WASHINGTON: U.S. sales of new homes edged up 0.4% last month, coming in below expectations as housing prices continued to climb. The Commerce Department reported Wednesday that sales of new single-family homes rose to a seasonally adjusted annual rate of 745,000 last month from 742,000 in September. Economists had expected October new home sales to come in at a 795,000 annual pace. And the September sales rate was revised sharply lower from 800,000 in Commerces original report. New home sales were down 23% from a year earlier.

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Housing market trends fuel single-family home rental growth

LOS ANGELES: Homebuilders and other real estate companies are increasingly betting that would-be homebuyers frustrated with a shortage of homes for sale and runaway prices will settle for renting their slice of the American Dream. Homebuilders have stepped up construction this year of new houses being built for rent. In the third quarter, they broke ground on 16,000 single-family homes slated to become rentals the highest quarterly total of housing starts for such homes going back to at least 1990, according to the National Association of Home Builders. Some of the nations biggest homebuilders, such as PulteGroup and D.R. Horton, are looking to take advantage of the trend.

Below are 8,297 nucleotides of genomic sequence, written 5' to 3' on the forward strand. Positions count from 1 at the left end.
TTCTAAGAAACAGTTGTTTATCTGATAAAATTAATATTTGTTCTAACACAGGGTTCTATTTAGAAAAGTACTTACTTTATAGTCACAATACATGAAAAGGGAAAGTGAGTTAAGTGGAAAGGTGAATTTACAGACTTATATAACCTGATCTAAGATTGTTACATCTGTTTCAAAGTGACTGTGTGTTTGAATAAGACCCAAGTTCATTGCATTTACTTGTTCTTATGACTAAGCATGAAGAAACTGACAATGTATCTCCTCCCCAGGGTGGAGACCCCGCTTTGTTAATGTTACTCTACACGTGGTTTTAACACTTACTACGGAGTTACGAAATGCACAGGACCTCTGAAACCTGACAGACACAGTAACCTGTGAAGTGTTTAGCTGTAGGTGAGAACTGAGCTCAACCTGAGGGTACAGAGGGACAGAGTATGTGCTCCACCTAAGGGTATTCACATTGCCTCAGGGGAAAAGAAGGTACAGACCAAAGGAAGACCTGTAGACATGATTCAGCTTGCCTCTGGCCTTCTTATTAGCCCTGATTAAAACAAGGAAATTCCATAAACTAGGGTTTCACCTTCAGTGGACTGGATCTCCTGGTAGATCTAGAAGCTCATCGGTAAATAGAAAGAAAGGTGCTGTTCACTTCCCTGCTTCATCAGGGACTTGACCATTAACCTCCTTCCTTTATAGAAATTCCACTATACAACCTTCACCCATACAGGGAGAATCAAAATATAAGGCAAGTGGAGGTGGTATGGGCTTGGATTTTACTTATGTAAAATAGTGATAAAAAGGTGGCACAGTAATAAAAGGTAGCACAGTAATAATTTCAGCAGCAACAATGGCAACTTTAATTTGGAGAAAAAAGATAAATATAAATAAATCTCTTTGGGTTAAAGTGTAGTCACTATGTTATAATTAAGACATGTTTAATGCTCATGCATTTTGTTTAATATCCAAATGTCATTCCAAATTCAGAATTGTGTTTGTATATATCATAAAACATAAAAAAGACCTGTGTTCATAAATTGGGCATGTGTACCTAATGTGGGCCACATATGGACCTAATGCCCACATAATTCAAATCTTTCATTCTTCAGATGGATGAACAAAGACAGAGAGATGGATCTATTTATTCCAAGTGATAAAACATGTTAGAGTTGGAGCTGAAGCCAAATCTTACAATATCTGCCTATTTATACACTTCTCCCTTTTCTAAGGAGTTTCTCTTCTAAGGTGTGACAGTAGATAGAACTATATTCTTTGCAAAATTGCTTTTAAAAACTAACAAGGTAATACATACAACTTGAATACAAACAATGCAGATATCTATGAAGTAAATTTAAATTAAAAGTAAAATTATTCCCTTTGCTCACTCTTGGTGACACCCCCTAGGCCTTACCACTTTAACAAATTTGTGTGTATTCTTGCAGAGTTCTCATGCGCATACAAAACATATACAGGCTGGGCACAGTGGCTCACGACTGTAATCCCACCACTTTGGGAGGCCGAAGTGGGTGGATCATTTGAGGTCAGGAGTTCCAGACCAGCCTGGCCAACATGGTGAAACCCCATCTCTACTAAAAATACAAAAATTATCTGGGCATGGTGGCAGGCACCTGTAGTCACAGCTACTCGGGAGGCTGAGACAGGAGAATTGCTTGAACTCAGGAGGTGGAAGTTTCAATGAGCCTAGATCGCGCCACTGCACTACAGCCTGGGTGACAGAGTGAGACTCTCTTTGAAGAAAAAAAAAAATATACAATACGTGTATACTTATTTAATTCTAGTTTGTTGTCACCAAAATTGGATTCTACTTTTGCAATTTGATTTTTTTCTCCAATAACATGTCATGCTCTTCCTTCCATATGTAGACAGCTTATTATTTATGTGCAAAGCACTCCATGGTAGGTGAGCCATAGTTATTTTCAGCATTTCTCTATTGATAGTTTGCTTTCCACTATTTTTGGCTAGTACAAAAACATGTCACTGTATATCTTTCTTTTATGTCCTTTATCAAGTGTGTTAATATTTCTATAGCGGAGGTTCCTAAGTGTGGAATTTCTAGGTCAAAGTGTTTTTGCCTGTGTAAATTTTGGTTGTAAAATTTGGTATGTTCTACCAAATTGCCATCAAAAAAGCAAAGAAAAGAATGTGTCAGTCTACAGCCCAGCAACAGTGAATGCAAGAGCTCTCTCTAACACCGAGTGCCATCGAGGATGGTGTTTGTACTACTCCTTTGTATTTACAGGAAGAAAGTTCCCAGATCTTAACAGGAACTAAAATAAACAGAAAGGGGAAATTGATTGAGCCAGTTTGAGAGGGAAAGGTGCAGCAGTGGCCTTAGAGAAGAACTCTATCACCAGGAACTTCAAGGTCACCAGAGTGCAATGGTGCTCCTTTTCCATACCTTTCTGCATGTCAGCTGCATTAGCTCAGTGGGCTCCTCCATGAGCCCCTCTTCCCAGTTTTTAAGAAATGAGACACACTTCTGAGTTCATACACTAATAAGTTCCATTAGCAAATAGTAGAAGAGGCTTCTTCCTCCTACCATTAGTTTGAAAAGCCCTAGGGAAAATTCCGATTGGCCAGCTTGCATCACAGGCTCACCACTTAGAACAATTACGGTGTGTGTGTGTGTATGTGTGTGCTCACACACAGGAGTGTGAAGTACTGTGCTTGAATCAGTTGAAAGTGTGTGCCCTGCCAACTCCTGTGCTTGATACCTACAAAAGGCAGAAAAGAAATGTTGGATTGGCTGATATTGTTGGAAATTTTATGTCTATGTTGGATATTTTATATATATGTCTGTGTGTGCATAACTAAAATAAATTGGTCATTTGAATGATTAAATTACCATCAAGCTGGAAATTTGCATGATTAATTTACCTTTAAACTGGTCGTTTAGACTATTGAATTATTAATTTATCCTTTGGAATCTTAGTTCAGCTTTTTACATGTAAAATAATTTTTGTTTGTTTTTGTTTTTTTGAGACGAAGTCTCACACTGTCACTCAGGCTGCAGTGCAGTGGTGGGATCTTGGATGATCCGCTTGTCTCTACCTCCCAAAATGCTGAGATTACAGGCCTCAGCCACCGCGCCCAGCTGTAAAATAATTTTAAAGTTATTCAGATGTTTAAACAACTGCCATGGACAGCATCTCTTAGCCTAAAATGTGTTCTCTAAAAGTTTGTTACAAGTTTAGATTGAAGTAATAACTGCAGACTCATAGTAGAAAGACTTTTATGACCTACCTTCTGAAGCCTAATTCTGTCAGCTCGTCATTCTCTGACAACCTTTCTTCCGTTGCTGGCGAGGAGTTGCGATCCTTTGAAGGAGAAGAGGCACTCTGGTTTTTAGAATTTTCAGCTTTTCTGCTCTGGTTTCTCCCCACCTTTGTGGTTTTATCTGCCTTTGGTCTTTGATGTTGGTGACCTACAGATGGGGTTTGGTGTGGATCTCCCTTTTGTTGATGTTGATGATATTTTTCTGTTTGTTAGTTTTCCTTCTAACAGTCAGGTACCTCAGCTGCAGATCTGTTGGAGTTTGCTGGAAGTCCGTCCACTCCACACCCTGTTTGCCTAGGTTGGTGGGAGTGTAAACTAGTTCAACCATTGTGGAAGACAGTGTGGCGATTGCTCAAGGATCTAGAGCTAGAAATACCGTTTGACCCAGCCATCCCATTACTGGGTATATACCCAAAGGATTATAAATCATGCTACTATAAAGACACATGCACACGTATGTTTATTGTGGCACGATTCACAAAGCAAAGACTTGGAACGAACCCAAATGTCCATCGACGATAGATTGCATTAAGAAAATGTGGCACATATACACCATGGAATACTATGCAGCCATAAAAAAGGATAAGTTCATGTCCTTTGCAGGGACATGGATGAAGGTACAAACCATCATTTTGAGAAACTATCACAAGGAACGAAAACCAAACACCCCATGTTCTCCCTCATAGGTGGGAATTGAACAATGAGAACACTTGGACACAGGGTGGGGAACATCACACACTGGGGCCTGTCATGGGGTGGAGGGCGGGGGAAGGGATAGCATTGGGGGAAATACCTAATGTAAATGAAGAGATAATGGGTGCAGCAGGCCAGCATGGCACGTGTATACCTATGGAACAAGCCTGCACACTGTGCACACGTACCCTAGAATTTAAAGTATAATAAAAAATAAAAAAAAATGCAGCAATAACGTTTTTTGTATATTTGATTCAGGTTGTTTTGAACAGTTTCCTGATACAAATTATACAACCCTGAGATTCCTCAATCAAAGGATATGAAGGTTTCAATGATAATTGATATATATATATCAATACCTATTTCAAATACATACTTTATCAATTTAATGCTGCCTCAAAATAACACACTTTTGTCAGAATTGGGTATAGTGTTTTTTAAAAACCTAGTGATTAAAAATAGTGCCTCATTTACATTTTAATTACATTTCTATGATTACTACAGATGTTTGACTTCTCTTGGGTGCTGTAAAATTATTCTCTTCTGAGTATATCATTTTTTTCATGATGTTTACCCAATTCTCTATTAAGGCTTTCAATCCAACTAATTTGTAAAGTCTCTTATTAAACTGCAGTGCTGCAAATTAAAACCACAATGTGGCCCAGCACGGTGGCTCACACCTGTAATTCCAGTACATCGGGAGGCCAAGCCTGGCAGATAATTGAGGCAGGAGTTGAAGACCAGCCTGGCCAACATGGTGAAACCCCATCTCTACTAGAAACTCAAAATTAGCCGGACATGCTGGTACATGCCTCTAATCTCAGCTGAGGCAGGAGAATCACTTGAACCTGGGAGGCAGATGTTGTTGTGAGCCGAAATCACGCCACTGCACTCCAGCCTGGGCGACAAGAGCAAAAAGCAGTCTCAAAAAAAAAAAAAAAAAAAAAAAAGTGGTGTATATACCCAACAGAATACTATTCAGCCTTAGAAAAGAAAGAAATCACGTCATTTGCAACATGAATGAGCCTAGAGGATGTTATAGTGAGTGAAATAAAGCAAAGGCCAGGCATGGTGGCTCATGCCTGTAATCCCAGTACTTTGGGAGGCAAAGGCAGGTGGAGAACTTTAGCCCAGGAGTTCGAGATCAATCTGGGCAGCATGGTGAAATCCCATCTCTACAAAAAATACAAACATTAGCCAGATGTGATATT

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Public nuisance laws in opioid cases give hope to both sides

CLEVELAND: Pharmacies have lost in a groundbreaking trial in Ohio over the toll of opioids, but theres no assurance the results will hold up on appeal. Tuesdays verdict was the first in a wave of opioid lawsuits involving pharmacies and the first to be decided by a jury. CVS, Walgreens and Walmart said they will appeal. The pharmacy case filed by two counties in Ohio centered on claims that the companies created public nuisances. The pharmacies say public nuisance laws dont apply and find reason for optimism in two recent decisions that favored the opioid industry in California and Oklahoma.

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Stocks edge higher after another choppy day on Wall Street

NEW YORK: Wall Street capped another wobbly day of trading Wednesday with an uneven finish for the major stock indexes ahead of the Thanksgiving holiday in the U.S. The S&P 500 rose 0.2% after wavering between small gains and losses most of the morning. The benchmark index regained its footing in the final hour of trading. The Dow Jones Industrial Average slipped less than 0.1% after having been down 0.6% in the early going. The Nasdaq rose 0.4%, getting a lift from a late-afternoon rally in technology stocks.

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The S&P 500 rose 10.76 points, or 0.2%, to 4,701.46. The Dow Jones Industrial Average fell 9.42 points, or less than 0.1%, to 35,804.38. The Nasdaq rose 70.09 points, or 0.4%, to 15,845.23. The Russell 2000 index of smaller companies rose 3.60 points, or 0.2%, to 2,331.46